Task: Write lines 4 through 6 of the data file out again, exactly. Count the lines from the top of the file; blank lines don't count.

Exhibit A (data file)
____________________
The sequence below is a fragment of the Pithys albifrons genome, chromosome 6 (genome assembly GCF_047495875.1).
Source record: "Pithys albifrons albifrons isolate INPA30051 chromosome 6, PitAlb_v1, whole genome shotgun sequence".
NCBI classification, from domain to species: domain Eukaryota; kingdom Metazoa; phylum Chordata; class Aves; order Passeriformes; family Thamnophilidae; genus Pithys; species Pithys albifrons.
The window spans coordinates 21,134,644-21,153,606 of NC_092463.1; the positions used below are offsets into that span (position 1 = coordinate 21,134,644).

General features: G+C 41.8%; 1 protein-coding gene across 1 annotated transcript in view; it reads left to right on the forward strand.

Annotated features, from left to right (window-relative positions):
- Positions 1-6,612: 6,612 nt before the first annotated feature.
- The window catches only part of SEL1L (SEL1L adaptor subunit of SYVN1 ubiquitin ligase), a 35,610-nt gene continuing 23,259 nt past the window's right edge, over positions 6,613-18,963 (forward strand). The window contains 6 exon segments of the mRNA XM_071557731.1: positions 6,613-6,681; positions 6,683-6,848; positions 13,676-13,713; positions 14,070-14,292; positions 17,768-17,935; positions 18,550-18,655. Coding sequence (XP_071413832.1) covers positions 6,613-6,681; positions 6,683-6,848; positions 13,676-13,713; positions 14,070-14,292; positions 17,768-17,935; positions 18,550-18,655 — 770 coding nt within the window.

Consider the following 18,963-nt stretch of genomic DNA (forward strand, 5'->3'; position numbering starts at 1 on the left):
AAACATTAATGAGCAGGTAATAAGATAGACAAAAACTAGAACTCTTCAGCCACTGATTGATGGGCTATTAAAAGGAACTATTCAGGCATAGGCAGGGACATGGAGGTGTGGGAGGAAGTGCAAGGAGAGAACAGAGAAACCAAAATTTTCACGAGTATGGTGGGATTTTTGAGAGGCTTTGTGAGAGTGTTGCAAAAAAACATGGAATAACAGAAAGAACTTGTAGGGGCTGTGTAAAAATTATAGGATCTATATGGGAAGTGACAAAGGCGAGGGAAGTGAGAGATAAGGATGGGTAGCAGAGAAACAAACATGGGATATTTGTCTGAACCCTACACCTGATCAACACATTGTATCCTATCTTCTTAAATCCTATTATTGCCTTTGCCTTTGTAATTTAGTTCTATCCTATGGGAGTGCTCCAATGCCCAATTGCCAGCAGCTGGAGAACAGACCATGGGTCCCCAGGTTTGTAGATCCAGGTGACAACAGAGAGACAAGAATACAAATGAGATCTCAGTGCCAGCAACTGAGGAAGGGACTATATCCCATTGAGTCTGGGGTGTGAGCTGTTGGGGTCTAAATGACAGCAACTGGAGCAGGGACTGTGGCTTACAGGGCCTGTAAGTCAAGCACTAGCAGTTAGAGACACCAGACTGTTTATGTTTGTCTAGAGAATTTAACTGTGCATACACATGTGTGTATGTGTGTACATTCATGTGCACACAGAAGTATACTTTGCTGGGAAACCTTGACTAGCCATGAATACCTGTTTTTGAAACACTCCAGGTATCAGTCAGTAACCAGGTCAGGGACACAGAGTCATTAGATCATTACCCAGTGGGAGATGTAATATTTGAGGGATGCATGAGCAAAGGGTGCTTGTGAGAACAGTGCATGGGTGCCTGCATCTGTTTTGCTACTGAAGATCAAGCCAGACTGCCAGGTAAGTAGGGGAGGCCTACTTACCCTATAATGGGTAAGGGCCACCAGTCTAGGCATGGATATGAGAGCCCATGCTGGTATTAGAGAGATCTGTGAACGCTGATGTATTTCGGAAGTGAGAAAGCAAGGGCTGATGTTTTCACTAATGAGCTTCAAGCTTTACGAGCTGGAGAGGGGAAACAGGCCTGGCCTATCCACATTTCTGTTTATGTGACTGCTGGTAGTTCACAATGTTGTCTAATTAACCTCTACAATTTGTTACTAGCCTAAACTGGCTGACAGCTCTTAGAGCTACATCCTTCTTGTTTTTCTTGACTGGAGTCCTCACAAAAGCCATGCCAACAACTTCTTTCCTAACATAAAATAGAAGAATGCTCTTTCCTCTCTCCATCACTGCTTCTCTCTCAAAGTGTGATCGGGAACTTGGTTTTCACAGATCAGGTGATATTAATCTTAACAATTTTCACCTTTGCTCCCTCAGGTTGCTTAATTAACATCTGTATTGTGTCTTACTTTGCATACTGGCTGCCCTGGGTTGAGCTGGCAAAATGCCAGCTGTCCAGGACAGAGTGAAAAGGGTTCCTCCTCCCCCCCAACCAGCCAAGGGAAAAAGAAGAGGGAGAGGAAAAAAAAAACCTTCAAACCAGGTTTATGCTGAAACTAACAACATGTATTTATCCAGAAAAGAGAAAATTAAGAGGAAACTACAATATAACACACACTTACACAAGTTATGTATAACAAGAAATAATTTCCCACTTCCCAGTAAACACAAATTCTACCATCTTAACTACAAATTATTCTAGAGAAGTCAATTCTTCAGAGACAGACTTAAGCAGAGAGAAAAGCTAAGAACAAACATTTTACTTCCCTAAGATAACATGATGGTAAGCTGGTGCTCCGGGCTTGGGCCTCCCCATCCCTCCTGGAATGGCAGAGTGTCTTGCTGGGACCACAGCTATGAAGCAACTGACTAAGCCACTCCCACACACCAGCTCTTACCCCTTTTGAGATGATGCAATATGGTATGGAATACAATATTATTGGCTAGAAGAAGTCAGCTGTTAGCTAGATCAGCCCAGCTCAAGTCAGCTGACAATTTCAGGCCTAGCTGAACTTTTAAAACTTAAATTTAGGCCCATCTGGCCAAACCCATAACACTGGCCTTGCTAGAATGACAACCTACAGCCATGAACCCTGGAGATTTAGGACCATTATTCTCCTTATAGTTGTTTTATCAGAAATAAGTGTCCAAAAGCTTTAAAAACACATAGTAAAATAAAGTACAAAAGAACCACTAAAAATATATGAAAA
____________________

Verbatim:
The window spans coordinates 21,134,644-21,153,606 of NC_092463.1; the positions used below are offsets into that span (position 1 = coordinate 21,134,644).

General features: G+C 41.8%; 1 protein-coding gene across 1 annotated transcript in view; it reads left to right on the forward strand.

Annotated features, from left to right (window-relative positions):